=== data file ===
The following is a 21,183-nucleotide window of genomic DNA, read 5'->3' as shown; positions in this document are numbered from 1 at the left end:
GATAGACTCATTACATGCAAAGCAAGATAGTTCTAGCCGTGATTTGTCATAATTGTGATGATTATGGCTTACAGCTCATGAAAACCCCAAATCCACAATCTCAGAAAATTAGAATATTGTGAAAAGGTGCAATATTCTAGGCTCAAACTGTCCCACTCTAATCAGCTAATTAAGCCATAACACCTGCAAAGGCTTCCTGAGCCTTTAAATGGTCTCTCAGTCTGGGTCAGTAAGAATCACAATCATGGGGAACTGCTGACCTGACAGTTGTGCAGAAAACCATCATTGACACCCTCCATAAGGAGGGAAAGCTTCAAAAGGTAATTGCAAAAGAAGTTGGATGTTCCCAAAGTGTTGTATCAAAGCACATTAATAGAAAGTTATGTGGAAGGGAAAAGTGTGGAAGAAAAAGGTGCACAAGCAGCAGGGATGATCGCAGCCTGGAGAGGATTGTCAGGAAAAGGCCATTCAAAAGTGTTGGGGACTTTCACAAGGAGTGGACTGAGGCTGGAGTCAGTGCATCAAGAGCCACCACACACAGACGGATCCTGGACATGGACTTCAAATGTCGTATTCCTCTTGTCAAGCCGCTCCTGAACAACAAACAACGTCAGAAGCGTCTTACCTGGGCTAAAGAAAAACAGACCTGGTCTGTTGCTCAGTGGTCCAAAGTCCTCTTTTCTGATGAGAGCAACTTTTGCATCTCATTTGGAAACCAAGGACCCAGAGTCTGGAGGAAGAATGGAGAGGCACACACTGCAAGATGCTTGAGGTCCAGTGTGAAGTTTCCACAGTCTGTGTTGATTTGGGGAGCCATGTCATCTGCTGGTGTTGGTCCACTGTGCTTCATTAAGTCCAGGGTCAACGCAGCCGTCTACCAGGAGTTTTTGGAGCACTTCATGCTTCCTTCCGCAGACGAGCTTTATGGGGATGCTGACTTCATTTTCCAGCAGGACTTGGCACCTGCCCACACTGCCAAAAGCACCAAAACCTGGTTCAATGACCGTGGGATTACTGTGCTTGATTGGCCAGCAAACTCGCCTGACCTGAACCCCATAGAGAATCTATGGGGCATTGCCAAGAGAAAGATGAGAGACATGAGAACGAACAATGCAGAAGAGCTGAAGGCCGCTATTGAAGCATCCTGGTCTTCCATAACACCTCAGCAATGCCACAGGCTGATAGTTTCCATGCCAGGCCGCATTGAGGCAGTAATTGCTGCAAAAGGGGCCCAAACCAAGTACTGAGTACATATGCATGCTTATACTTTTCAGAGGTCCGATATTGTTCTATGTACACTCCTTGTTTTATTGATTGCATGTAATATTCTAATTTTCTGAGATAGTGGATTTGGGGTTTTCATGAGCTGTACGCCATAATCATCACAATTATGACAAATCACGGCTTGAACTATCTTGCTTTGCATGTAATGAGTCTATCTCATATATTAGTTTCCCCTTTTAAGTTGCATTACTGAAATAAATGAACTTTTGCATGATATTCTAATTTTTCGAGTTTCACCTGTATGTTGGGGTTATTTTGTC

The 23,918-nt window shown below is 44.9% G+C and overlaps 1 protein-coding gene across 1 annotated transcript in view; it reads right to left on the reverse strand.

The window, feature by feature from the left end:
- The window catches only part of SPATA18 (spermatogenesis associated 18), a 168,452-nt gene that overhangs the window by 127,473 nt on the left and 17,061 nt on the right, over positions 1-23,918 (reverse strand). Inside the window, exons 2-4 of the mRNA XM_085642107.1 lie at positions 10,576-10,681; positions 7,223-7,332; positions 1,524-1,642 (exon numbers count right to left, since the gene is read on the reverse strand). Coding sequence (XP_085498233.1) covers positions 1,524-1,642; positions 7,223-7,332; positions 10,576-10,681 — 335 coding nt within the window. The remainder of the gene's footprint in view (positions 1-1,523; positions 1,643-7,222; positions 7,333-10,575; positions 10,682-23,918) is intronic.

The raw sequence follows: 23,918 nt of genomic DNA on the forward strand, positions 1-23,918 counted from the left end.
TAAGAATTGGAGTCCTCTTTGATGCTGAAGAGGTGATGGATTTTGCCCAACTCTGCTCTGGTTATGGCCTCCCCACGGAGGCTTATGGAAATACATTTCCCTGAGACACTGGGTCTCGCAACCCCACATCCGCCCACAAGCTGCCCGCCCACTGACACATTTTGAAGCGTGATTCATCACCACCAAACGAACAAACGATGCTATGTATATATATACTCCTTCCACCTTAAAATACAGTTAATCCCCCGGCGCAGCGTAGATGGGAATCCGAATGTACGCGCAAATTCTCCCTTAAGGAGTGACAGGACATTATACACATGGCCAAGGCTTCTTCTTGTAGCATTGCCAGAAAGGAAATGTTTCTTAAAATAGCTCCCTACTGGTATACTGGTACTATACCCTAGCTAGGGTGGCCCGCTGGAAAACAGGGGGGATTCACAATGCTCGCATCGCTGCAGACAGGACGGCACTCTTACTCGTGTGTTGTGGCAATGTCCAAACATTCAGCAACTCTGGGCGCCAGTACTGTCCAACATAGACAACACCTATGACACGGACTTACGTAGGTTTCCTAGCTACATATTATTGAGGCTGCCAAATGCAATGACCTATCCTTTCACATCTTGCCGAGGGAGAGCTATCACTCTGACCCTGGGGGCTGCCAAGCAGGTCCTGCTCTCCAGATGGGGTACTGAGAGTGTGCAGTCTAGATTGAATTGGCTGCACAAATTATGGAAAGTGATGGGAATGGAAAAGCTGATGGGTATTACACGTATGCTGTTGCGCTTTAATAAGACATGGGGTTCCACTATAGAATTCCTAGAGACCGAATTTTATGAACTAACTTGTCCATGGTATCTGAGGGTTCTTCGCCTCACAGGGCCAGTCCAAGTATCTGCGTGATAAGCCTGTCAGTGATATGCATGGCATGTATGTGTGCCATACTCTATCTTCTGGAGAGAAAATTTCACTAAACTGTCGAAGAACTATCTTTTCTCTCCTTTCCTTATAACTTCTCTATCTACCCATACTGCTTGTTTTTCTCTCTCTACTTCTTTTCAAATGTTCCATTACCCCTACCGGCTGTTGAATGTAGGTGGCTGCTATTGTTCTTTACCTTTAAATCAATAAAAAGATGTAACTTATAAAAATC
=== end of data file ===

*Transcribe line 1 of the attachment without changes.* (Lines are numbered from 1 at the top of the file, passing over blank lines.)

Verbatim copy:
The following is a 21,183-nucleotide window of genomic DNA, read 5'->3' as shown; positions in this document are numbered from 1 at the left end: